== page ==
Q: I am an
83-year-old lady who is having a problem with a brake light coming
on on my dash. I brought it to two mechanics. They gave my car a
going over, and each said there is nothing wrong with the brakes or
the pads. They thought maybe I had my hand brake up a little. After
I left them my brake light did not appear.
Now when I start the
car, the brake light comes on, so I turn the car off. When I start
it again it does not come on and stays off for that day. Can you
give me an idea what might be wrong? The brakes feel fine, but I am
apprehensive to drive the car.
ó C.R., Chicago
A: The parking brake
may be triggering the light. Jiggle it to see if the light goes off.
Another possibility is the brake fluid level sensor. If the fluid is
low, the light may come on briefly. If the level checks out full,
the sensor may be the culprit.
Q: I own a car that
came equipped with wider tires on the rear than the ones on the
front. The dealer service rep said that there is no benefit to
exchanging tires left-to-right (in lieu of normal rotation). The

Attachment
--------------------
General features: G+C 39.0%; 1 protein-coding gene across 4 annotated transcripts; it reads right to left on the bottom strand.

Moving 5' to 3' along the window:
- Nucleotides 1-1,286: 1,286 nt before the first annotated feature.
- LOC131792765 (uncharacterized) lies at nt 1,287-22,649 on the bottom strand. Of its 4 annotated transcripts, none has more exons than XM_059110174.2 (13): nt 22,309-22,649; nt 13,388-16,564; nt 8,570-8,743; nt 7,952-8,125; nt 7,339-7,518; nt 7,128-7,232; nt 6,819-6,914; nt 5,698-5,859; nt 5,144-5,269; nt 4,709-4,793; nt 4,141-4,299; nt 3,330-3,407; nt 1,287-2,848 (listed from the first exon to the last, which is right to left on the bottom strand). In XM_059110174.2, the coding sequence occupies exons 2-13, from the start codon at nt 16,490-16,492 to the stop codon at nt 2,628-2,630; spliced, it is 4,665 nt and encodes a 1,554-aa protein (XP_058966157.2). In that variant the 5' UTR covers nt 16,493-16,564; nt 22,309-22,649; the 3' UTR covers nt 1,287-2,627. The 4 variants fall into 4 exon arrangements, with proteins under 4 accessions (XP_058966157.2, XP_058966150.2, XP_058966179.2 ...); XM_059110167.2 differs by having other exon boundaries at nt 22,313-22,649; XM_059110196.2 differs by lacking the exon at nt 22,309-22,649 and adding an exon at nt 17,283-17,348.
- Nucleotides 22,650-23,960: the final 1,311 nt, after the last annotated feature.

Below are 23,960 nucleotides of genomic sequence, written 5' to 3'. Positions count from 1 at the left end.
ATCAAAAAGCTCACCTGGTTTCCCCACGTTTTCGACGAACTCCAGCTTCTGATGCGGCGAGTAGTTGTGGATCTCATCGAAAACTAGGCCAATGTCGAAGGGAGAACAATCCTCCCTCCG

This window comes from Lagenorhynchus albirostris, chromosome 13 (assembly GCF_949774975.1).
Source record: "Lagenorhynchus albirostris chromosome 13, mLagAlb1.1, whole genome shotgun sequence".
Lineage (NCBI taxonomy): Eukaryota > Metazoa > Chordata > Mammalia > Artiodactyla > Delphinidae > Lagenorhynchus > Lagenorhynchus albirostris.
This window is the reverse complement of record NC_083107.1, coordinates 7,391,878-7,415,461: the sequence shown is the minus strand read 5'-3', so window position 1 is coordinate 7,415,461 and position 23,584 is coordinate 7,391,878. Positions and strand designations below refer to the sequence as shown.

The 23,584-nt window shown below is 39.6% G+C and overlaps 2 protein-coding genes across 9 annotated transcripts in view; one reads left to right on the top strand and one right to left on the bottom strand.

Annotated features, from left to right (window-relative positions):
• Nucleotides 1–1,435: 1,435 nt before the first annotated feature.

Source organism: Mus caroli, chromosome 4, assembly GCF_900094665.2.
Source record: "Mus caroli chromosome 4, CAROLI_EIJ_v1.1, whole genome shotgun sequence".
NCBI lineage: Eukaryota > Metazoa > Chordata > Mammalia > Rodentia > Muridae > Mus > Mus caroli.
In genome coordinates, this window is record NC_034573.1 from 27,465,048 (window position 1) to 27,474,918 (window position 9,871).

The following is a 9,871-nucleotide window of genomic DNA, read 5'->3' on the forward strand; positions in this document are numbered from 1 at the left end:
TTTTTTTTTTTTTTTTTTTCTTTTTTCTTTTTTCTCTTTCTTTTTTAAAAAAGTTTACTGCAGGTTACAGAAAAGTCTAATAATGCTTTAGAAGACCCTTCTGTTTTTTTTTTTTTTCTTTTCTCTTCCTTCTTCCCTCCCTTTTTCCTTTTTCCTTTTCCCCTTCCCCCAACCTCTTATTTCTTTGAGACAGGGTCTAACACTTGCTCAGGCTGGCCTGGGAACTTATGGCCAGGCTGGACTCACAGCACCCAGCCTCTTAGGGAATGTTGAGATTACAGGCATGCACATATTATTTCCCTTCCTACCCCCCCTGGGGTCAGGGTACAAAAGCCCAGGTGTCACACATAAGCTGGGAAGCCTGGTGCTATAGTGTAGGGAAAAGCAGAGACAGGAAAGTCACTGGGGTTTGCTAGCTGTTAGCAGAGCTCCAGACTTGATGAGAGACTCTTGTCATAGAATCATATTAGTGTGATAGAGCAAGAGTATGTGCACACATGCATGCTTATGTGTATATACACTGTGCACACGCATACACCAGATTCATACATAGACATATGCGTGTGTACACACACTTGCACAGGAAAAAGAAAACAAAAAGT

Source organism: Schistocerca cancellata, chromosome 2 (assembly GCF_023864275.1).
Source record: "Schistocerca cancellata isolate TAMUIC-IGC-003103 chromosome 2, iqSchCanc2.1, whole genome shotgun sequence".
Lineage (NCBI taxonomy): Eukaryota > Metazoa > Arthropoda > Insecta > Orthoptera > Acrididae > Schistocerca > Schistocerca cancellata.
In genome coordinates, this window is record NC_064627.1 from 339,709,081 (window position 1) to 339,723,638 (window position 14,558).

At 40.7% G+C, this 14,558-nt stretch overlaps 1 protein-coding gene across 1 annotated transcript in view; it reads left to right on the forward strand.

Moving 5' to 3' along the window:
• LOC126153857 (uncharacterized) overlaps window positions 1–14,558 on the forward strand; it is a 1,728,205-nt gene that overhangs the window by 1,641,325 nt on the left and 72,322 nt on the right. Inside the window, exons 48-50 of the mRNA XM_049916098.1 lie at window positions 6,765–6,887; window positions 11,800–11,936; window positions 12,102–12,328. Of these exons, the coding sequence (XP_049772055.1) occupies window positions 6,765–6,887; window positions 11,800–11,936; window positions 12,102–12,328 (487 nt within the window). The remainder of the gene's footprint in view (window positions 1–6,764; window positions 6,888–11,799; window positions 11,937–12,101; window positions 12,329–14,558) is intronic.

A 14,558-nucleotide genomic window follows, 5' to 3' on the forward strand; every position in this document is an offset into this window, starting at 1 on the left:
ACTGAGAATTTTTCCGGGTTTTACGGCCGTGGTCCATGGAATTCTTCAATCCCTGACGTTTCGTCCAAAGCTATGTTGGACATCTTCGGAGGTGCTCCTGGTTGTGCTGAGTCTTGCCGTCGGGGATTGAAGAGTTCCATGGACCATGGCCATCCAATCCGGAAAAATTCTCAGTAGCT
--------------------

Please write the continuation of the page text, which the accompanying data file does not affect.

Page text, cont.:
manual is silent on this issue. Iíd like your opinion.
ó R.R., Lisle,
A: Although you might
be able to swap the tires right to left, there is not a whole lot of
advantage in doing so. In some cases, this is not even an option. If
you look closely, you may find that the tires may be directional.
Look for an arrow
denoting the tireís rotation when driving. If so, the right wheel
will be going clockwise and the left counter clockwise when driving
forward. (My apologies to those who can only tell time with their
Q: I come from the
school that you were supposed to turn the key on before cranking
over the engine, in order to give the fuel pump time to start
flowing. I have my very first push-button car (2019 Trax), and there
is no way to do this. I assume the engine can handle it, or they
wouldnít make it, but I notice an issue when I first drive the car
for the day. As I start to accelerate, the engine seems to lurch and
almost stall a bit before it settles in and drives smoothly.
Could it have
something to do with the quick engine turnover from the push-button?
Iím not even sure how I can have the dealer check it, since it
only happens after the carís been sitting for about 12 hours, and
only that first drive.
ó J.K., Grayslake,
A: Not to worry. In
the past, it took a couple seconds for the fuel pump to pressurize
the system. Even if you didnít wait, the engine started rather
quickly. With todayís technology, engines often start within one
revolution of the crankshaft.
Push the start button
(no need to continue pressing; just poke it once) and the engine
seems to magically flash to life faster than Harry Potterís wand.
The starting system is probably fine. But during initial warmup, the
transmission may hunt a little and that is OK, too. An option is to
leave the car overnight so the tech can experience the behavior.